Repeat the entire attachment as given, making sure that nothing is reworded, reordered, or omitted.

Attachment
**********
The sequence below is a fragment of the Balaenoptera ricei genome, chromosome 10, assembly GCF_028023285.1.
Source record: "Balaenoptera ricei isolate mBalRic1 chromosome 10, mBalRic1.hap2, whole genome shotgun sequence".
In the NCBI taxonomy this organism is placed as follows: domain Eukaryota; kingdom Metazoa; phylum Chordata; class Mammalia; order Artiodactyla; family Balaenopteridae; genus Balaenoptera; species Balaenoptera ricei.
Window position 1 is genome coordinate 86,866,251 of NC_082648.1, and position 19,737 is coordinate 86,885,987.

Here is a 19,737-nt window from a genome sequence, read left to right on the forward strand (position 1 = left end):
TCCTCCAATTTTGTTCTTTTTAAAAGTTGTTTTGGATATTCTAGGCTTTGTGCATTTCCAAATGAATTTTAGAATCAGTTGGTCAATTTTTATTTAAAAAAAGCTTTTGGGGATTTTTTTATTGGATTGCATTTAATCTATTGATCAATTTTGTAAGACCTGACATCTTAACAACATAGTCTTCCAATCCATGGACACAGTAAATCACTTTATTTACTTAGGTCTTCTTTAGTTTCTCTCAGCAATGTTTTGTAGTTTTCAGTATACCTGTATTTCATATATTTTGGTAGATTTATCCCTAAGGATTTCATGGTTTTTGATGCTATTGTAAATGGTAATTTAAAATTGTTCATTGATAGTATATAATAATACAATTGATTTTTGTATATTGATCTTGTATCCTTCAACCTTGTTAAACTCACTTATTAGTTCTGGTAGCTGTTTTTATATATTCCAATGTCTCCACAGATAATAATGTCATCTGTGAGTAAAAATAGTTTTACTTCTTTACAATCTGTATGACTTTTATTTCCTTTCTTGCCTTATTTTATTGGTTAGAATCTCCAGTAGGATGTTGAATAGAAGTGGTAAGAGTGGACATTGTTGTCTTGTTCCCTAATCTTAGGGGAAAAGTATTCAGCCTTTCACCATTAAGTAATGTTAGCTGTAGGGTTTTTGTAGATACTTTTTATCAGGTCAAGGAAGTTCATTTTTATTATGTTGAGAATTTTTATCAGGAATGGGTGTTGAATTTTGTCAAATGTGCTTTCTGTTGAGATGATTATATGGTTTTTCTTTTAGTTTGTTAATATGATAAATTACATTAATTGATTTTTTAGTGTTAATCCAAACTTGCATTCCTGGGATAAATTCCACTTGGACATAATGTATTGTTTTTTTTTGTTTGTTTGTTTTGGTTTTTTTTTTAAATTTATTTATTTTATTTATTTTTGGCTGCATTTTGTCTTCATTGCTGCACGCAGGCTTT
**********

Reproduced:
The sequence below is a fragment of the Balaenoptera ricei genome, chromosome 10, assembly GCF_028023285.1.
Source record: "Balaenoptera ricei isolate mBalRic1 chromosome 10, mBalRic1.hap2, whole genome shotgun sequence".
In the NCBI taxonomy this organism is placed as follows: domain Eukaryota; kingdom Metazoa; phylum Chordata; class Mammalia; order Artiodactyla; family Balaenopteridae; genus Balaenoptera; species Balaenoptera ricei.
Window position 1 is genome coordinate 86,866,251 of NC_082648.1, and position 19,737 is coordinate 86,885,987.

Here is a 19,737-nt window from a genome sequence, read left to right on the forward strand (position 1 = left end):
TCCTCCAATTTTGTTCTTTTTAAAAGTTGTTTTGGATATTCTAGGCTTTGTGCATTTCCAAATGAATTTTAGAATCAGTTGGTCAATTTTTATTTAAAAAAAGCTTTTGGGGATTTTTTTATTGGATTGCATTTAATCTATTGATCAATTTTGTAAGACCTGACATCTTAACAACATAGTCTTCCAATCCATGGACACAGTAAATCACTTTATTTACTTAGGTCTTCTTTAGTTTCTCTCAGCAATGTTTTGTAGTTTTCAGTATACCTGTATTTCATATATTTTGGTAGATTTATCCCTAAGGATTTCATGGTTTTTGATGCTATTGTAAATGGTAATTTAAAATTGTTCATTGATAGTATATAATAATACAATTGATTTTTGTATATTGATCTTGTATCCTTCAACCTTGTTAAACTCACTTATTAGTTCTGGTAGCTGTTTTTATATATTCCAATGTCTCCACAGATAATAATGTCATCTGTGAGTAAAAATAGTTTTACTTCTTTACAATCTGTATGACTTTTATTTCCTTTCTTGCCTTATTTTATTGGTTAGAATCTCCAGTAGGATGTTGAATAGAAGTGGTAAGAGTGGACATTGTTGTCTTGTTCCCTAATCTTAGGGGAAAAGTATTCAGCCTTTCACCATTAAGTAATGTTAGCTGTAGGGTTTTTGTAGATACTTTTTATCAGGTCAAGGAAGTTCATTTTTATTATGTTGAGAATTTTTATCAGGAATGGGTGTTGAATTTTGTCAAATGTGCTTTCTGTTGAGATGATTATATGGTTTTTCTTTTAGTTTGTTAATATGATAAATTACATTAATTGATTTTTTAGTGTTAATCCAAACTTGCATTCCTGGGATAAATTCCACTTGGACATAATGTATTGTTTTTTTTTGTTTGTTTGTTTTGGTTTTTTTTTTAAATTTATTTATTTTATTTATTTTTGGCTGCATTTTGTCTTCATTGCTGCACGCAGGCTTT